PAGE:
[This post was originally written for my employer’s blog, Show-Me Daily.]
According to this New York Times article, a number of states were competing for the honor of “first to spend federal stimulus money on infrastructure,” and, by some accounts, Missouri won.
Even die-hard free-marketers will likely agree that once the federal government decides to spend a certain amount on stimulus, the taxes that pay for the program are “gone” in a long-term accounting sense. So, obeying proper economics and ignoring sunk-costs, the question is “why not try to get as much stimulus money as possible?” Someone is going to get it and invest in their infrastructure, why not us?
I am interested in readers’ thoughts on the matter, but I will start with what I think.
Even if we assume that our state government will more efficiently allocate the funds than our neighbors will, it is still dangerous to accept and spend federal funds. Government bureaucracies have a long history of taking every opportunity to ratchet up their budgets, resisting pressure to cut costs. We’ve blogged before about benefits of governments cutting spending in the face of budget pressures. If you already agree that government spends money on things that perhaps it shouldn’t, then take note that stimulus funds will certainly not encourage them to reduce spending. Indeed, before the promise of federal funding, our governor and General Assembly were facing a harrowing budget crisis, and seemed poised to make deep cuts from which Missourians would benefit for years to come. No longer is this the case. The story for the past several weeks has been giddy excitement at new spending opportunities.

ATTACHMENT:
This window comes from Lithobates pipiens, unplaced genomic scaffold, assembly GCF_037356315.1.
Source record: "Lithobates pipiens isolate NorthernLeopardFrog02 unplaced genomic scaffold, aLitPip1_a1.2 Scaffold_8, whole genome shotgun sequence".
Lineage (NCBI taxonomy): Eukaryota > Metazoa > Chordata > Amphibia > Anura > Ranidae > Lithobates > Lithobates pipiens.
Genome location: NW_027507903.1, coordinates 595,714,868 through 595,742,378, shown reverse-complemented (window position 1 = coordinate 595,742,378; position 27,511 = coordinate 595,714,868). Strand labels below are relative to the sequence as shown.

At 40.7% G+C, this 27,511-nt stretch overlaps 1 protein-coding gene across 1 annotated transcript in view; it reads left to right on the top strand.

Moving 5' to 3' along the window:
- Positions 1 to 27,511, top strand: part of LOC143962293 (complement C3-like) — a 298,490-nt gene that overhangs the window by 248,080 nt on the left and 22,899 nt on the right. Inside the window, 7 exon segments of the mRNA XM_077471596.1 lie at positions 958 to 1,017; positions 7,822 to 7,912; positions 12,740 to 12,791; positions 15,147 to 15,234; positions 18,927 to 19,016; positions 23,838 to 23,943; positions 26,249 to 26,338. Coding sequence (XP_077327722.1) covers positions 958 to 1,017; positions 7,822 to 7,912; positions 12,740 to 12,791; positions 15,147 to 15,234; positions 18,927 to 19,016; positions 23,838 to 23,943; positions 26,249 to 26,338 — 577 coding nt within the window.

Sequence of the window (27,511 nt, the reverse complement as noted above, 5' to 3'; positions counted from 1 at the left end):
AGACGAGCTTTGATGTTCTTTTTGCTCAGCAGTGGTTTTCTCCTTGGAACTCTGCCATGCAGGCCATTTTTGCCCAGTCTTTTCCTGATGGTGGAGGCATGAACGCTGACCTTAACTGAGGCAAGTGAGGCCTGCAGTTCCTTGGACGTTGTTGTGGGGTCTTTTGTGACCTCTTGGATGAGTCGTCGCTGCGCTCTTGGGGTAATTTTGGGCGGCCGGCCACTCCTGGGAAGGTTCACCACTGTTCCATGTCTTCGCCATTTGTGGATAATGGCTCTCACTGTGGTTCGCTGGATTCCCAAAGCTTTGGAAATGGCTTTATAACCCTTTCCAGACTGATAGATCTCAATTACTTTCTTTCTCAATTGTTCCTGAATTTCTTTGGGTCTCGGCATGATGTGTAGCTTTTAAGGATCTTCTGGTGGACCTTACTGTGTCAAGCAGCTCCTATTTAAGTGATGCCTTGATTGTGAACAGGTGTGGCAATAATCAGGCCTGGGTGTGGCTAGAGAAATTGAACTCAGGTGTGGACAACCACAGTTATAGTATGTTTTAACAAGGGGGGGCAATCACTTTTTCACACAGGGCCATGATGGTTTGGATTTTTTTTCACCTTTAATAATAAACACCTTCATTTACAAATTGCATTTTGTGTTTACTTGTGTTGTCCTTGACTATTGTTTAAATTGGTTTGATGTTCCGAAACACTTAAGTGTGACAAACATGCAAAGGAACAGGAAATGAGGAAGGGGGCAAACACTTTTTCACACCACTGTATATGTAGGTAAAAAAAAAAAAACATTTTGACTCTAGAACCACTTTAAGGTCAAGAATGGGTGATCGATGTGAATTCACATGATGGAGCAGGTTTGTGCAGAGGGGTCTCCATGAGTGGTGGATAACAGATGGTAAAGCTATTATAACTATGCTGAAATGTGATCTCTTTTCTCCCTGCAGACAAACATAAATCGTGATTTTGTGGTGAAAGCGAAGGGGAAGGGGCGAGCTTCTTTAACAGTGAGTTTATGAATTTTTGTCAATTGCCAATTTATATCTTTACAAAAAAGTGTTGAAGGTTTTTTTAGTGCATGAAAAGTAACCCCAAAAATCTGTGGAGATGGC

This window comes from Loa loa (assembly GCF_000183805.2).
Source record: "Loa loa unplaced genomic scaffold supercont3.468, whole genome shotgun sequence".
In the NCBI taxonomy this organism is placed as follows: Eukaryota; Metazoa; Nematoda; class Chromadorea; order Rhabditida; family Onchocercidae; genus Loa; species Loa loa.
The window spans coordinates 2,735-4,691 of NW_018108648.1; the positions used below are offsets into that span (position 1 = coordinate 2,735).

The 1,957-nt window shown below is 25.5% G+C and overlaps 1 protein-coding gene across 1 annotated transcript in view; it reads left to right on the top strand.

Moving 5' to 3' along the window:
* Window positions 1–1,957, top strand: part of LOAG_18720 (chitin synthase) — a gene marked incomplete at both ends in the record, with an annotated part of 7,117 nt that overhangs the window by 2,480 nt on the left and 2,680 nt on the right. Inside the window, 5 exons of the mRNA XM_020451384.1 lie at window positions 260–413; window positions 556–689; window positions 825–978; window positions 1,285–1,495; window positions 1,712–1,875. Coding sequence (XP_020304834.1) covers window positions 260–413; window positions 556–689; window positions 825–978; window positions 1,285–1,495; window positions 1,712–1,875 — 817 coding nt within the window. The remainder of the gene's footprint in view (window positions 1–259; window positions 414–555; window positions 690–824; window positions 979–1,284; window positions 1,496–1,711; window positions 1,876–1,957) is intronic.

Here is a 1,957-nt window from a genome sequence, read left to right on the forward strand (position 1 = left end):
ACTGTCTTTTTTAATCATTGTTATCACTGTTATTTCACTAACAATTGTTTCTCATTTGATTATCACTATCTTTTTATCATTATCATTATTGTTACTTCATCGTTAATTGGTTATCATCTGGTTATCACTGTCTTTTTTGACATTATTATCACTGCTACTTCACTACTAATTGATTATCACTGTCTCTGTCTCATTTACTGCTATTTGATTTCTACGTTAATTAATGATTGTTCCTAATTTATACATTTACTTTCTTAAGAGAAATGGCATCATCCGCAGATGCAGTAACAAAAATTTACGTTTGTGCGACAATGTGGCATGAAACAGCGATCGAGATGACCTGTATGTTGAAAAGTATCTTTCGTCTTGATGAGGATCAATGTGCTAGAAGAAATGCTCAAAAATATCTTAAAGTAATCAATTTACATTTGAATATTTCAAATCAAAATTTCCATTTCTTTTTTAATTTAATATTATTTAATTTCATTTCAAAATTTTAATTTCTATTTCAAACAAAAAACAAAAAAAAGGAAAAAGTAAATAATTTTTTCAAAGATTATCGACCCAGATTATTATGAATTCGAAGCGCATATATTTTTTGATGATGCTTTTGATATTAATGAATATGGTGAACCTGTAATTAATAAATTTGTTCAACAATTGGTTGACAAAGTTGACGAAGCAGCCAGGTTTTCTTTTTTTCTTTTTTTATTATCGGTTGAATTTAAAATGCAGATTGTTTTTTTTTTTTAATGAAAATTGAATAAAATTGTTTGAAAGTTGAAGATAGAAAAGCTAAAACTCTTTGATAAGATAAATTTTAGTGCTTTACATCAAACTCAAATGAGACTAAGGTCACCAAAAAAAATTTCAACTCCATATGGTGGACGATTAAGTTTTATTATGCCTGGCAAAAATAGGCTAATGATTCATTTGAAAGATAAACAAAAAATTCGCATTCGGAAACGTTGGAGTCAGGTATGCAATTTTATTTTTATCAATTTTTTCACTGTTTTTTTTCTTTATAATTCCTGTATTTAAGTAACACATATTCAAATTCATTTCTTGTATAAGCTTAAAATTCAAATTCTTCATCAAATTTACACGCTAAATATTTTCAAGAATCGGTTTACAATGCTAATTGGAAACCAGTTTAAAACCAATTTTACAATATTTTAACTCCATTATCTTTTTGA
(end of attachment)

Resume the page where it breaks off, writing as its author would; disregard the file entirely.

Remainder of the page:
Other states will certainly invest in their infrastructures if we don’t. The opportunity we are missing is a chance to discontinue some useless state spending, and trust that the people who will foot the bill for the stimulus package will be wise enough to find their way out of our current economic doldrums without ramped-up state spending.
Please weigh in with your thoughts about accepting federal stimulus, tax-funded bailouts, and whether John Stossel is as evil as they say.